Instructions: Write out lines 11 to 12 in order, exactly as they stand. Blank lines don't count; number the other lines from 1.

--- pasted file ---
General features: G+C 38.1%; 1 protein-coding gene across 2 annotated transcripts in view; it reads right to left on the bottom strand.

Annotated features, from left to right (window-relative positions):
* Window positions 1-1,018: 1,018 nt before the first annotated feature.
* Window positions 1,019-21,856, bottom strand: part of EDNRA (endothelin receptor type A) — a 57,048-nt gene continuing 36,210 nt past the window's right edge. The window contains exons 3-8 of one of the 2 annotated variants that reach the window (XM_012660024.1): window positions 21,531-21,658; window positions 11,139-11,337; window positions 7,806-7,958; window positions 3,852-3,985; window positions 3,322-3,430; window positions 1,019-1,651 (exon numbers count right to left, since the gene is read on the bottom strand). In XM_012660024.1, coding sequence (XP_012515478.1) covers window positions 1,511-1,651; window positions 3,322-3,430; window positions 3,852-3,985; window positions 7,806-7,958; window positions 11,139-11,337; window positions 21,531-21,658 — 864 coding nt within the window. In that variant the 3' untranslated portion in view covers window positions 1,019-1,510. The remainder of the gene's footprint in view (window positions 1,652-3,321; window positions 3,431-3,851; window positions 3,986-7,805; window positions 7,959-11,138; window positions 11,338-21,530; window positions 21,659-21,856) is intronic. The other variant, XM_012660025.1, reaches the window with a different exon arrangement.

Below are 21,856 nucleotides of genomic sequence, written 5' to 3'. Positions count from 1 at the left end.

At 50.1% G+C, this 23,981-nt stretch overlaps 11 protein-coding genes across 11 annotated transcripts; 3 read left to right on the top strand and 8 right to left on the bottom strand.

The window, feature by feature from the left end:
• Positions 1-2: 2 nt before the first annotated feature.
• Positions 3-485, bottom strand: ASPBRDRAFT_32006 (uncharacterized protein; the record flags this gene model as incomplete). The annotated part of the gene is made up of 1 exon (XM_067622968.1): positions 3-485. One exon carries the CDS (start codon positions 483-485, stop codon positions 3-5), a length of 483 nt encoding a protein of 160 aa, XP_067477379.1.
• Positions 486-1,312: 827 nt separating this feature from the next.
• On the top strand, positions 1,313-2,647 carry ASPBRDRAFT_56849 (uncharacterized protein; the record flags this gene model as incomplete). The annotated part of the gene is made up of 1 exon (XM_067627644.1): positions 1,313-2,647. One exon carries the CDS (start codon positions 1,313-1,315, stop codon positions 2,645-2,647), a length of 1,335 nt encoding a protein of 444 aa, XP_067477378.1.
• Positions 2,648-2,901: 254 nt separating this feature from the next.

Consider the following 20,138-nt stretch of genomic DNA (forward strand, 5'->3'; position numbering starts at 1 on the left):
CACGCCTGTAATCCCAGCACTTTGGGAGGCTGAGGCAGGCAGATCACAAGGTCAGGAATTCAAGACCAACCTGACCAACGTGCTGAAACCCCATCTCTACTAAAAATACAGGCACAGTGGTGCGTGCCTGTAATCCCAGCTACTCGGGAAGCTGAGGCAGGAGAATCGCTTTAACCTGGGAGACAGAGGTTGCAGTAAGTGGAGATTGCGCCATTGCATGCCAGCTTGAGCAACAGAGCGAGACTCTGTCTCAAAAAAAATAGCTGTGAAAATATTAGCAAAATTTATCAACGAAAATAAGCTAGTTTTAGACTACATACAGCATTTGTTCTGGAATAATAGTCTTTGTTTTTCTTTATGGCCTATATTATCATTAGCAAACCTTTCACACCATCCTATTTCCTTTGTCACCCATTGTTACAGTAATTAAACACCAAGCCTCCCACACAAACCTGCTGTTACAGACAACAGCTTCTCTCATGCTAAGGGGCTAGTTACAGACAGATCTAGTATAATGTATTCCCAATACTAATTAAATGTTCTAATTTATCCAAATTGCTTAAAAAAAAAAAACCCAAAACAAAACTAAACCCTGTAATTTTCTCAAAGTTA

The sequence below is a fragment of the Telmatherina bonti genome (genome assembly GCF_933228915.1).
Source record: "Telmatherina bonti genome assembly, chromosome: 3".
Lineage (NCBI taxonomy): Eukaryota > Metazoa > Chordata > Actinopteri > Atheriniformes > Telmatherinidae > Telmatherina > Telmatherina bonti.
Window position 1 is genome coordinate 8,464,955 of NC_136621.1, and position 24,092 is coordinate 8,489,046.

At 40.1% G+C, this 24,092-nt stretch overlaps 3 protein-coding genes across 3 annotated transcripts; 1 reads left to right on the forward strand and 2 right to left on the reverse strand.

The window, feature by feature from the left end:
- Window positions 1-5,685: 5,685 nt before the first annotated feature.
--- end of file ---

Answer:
• On the top strand, positions 1,313-2,647 carry ASPBRDRAFT_56849 (uncharacterized protein; the record flags this gene model as incomplete). The annotated part of the gene is made up of 1 exon (XM_067627644.1): positions 1,313-2,647. One exon carries the CDS (start codon positions 1,313-1,315, stop codon positions 2,645-2,647), a length of 1,335 nt encoding a protein of 444 aa, XP_067477378.1.
• Positions 2,648-2,901: 254 nt separating this feature from the next.